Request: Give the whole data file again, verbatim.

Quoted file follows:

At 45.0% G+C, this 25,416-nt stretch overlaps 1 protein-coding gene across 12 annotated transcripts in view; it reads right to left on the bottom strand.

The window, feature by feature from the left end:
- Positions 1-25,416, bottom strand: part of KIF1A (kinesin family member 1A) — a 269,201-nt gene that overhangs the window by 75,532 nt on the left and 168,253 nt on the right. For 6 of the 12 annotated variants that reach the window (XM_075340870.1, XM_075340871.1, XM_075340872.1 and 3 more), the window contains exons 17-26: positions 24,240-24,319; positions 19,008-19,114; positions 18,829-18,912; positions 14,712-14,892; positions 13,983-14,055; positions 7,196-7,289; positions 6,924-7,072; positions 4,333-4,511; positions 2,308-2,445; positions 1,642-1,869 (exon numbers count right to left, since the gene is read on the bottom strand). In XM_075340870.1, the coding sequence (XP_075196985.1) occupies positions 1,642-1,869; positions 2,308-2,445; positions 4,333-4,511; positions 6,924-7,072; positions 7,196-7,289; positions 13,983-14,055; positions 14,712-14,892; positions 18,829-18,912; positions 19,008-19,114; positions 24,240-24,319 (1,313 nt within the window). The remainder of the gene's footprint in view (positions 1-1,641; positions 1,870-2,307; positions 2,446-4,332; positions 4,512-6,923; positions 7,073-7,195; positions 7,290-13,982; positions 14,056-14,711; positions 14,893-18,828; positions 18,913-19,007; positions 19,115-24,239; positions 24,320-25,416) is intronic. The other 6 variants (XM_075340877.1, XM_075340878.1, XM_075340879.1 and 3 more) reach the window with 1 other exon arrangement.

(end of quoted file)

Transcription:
At 45.0% G+C, this 25,416-nt stretch overlaps 1 protein-coding gene across 12 annotated transcripts in view; it reads right to left on the bottom strand.

The window, feature by feature from the left end:
- Positions 1-25,416, bottom strand: part of KIF1A (kinesin family member 1A) — a 269,201-nt gene that overhangs the window by 75,532 nt on the left and 168,253 nt on the right. For 6 of the 12 annotated variants that reach the window (XM_075340870.1, XM_075340871.1, XM_075340872.1 and 3 more), the window contains exons 17-26: positions 24,240-24,319; positions 19,008-19,114; positions 18,829-18,912; positions 14,712-14,892; positions 13,983-14,055; positions 7,196-7,289; positions 6,924-7,072; positions 4,333-4,511; positions 2,308-2,445; positions 1,642-1,869 (exon numbers count right to left, since the gene is read on the bottom strand). In XM_075340870.1, the coding sequence (XP_075196985.1) occupies positions 1,642-1,869; positions 2,308-2,445; positions 4,333-4,511; positions 6,924-7,072; positions 7,196-7,289; positions 13,983-14,055; positions 14,712-14,892; positions 18,829-18,912; positions 19,008-19,114; positions 24,240-24,319 (1,313 nt within the window). The remainder of the gene's footprint in view (positions 1-1,641; positions 1,870-2,307; positions 2,446-4,332; positions 4,512-6,923; positions 7,073-7,195; positions 7,290-13,982; positions 14,056-14,711; positions 14,893-18,828; positions 18,913-19,007; positions 19,115-24,239; positions 24,320-25,416) is intronic. The other 6 variants (XM_075340877.1, XM_075340878.1, XM_075340879.1 and 3 more) reach the window with 1 other exon arrangement.